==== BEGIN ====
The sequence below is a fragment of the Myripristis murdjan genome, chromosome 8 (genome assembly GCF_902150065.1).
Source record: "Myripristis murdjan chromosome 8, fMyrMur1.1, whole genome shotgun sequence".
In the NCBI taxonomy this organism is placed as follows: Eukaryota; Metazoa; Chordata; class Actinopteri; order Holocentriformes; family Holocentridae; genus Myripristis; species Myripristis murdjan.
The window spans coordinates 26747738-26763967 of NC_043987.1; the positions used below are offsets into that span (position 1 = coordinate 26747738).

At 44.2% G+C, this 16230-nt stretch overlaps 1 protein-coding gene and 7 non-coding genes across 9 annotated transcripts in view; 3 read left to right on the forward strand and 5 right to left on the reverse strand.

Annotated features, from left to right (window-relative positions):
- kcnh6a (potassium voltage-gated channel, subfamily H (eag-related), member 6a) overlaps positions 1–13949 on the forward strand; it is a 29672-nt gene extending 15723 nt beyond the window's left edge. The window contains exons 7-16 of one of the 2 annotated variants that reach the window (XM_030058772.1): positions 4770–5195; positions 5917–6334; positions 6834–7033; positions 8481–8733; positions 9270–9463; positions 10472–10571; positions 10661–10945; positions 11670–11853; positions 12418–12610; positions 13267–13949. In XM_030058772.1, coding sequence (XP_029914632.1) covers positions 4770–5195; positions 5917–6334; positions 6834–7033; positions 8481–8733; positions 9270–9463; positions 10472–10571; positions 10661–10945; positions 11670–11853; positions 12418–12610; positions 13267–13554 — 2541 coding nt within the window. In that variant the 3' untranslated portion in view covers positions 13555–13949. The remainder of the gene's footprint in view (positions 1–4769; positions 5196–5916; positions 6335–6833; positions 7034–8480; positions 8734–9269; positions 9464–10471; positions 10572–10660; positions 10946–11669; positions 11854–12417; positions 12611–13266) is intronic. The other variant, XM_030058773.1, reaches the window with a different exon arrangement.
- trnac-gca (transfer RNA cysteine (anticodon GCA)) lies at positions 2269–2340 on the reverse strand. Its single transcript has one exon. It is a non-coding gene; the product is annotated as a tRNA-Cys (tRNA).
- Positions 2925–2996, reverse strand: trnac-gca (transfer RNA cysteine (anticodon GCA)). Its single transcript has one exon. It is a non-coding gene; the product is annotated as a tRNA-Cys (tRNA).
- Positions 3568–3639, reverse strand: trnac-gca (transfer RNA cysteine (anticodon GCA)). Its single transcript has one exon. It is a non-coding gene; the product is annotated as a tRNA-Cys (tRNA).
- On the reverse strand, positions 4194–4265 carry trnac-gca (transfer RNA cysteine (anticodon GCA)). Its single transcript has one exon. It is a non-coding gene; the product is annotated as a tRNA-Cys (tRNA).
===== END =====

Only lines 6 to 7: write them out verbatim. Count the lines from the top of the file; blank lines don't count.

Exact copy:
Annotated features, from left to right (window-relative positions):
- kcnh6a (potassium voltage-gated channel, subfamily H (eag-related), member 6a) overlaps positions 1–13949 on the forward strand; it is a 29672-nt gene extending 15723 nt beyond the window's left edge. The window contains exons 7-16 of one of the 2 annotated variants that reach the window (XM_030058772.1): positions 4770–5195; positions 5917–6334; positions 6834–7033; positions 8481–8733; positions 9270–9463; positions 10472–10571; positions 10661–10945; positions 11670–11853; positions 12418–12610; positions 13267–13949. In XM_030058772.1, coding sequence (XP_029914632.1) covers positions 4770–5195; positions 5917–6334; positions 6834–7033; positions 8481–8733; positions 9270–9463; positions 10472–10571; positions 10661–10945; positions 11670–11853; positions 12418–12610; positions 13267–13554 — 2541 coding nt within the window. In that variant the 3' untranslated portion in view covers positions 13555–13949. The remainder of the gene's footprint in view (positions 1–4769; positions 5196–5916; positions 6335–6833; positions 7034–8480; positions 8734–9269; positions 9464–10471; positions 10572–10660; positions 10946–11669; positions 11854–12417; positions 12611–13266) is intronic. The other variant, XM_030058773.1, reaches the window with a different exon arrangement.